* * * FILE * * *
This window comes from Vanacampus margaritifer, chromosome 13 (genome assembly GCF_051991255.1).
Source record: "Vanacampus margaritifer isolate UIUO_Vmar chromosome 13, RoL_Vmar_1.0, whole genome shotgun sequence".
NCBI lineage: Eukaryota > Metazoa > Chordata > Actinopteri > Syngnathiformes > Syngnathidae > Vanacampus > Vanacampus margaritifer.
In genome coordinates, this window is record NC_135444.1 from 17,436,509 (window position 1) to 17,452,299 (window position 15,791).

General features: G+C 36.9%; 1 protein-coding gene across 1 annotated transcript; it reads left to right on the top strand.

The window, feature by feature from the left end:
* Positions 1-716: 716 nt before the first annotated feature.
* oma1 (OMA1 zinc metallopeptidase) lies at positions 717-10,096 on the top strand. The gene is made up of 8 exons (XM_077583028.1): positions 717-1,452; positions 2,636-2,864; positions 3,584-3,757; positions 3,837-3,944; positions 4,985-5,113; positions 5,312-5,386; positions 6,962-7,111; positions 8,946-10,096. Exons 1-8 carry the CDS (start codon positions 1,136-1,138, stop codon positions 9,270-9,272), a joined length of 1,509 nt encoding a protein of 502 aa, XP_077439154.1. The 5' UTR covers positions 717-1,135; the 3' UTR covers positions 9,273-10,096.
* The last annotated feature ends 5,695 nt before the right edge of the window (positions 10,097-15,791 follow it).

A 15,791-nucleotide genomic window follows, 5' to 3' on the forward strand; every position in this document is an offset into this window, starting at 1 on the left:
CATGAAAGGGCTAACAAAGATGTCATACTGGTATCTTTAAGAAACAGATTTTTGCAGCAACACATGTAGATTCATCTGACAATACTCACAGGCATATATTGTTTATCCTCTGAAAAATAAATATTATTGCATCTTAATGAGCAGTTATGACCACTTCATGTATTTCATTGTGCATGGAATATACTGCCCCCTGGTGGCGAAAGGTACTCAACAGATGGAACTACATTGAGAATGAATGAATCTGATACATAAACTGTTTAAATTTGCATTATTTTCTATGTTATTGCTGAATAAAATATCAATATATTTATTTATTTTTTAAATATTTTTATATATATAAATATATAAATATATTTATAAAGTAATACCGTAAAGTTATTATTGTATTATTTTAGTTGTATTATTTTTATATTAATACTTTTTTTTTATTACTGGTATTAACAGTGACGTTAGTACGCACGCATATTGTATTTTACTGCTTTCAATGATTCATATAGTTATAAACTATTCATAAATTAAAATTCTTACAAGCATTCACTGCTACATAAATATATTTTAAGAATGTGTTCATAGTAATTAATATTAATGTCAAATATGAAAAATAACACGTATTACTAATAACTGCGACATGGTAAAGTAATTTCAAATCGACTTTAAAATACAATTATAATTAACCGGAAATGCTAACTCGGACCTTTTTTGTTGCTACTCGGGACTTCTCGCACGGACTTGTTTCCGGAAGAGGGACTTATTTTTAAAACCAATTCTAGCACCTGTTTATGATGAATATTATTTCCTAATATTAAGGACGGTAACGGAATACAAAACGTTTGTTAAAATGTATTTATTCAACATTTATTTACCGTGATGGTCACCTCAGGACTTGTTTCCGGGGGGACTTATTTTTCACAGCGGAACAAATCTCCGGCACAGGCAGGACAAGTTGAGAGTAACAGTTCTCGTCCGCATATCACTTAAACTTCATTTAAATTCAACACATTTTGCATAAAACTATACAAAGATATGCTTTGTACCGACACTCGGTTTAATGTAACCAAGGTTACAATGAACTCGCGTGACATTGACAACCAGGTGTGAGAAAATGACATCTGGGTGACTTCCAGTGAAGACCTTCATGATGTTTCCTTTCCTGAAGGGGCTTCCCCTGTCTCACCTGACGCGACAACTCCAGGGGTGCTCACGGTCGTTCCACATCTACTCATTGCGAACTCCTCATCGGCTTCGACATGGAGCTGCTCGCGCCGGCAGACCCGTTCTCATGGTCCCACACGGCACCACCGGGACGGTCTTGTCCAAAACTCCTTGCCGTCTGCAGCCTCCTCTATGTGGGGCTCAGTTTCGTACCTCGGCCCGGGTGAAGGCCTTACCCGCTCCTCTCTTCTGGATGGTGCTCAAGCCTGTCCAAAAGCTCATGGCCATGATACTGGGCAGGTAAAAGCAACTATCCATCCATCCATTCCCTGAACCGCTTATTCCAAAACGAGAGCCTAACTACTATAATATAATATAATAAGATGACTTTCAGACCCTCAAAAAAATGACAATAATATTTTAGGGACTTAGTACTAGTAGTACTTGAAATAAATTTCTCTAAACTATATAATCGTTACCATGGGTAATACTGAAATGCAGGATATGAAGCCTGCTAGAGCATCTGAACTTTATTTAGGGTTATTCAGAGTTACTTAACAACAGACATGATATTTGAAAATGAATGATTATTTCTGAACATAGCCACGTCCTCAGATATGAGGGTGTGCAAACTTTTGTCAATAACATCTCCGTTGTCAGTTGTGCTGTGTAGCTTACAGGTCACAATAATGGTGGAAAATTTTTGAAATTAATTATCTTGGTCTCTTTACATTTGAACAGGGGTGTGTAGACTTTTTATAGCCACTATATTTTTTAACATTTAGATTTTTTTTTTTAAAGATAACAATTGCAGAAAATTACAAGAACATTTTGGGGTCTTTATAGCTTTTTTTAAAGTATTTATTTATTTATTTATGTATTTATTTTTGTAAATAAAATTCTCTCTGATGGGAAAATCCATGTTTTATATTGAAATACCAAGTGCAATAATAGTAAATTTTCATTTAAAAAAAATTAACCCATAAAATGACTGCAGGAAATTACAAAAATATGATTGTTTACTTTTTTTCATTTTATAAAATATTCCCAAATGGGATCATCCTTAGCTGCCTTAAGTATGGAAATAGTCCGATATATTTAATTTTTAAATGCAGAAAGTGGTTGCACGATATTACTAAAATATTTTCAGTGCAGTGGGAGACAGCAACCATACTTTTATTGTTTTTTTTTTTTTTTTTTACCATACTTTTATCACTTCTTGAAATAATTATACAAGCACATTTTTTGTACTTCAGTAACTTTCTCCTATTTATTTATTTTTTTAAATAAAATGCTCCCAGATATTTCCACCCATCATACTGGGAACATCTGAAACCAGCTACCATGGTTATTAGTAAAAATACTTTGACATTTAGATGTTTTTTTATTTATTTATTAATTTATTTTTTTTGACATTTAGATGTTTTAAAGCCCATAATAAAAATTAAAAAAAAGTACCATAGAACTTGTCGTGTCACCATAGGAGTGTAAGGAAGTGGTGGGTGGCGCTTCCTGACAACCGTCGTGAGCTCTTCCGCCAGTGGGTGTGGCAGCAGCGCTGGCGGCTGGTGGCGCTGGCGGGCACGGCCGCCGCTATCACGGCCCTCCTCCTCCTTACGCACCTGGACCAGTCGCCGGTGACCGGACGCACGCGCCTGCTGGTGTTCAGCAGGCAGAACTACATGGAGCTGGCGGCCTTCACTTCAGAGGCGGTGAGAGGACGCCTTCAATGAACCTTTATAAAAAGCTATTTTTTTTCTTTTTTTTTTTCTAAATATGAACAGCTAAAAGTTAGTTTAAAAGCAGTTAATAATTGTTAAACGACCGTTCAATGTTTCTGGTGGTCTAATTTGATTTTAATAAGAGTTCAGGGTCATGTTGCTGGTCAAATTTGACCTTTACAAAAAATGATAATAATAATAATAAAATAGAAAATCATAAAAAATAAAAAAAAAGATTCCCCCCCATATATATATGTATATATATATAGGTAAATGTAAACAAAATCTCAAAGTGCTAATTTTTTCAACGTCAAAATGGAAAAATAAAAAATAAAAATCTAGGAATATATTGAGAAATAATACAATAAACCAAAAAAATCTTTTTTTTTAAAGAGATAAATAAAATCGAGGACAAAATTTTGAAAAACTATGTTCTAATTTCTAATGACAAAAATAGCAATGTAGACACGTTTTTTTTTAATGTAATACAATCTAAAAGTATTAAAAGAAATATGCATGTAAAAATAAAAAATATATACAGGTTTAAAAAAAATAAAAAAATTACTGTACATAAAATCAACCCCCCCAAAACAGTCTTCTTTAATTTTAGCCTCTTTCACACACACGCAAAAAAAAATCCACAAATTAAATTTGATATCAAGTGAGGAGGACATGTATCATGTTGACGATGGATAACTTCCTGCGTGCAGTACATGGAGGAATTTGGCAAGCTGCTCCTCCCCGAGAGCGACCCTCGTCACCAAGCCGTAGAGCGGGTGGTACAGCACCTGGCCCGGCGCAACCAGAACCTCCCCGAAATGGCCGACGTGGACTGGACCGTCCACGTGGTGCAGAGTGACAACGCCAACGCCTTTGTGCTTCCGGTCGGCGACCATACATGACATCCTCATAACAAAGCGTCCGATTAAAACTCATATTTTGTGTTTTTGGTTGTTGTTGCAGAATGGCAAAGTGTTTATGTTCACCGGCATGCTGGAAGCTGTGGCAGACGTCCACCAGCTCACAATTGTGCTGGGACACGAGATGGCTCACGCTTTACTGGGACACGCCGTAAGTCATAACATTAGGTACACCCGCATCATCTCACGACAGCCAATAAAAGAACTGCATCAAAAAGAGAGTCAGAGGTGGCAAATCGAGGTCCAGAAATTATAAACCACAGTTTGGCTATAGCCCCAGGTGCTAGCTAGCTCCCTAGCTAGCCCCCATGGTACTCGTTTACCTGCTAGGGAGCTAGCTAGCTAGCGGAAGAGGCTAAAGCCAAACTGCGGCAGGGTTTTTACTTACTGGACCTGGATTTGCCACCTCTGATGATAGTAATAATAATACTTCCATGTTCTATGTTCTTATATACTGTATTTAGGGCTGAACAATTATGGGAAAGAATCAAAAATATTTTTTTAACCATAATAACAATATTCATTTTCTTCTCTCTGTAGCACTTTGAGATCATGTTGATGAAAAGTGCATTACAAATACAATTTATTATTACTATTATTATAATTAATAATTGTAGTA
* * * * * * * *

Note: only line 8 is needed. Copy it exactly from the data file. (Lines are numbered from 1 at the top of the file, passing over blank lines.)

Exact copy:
* oma1 (OMA1 zinc metallopeptidase) lies at positions 717-10,096 on the top strand. The gene is made up of 8 exons (XM_077583028.1): positions 717-1,452; positions 2,636-2,864; positions 3,584-3,757; positions 3,837-3,944; positions 4,985-5,113; positions 5,312-5,386; positions 6,962-7,111; positions 8,946-10,096. Exons 1-8 carry the CDS (start codon positions 1,136-1,138, stop codon positions 9,270-9,272), a joined length of 1,509 nt encoding a protein of 502 aa, XP_077439154.1. The 5' UTR covers positions 717-1,135; the 3' UTR covers positions 9,273-10,096.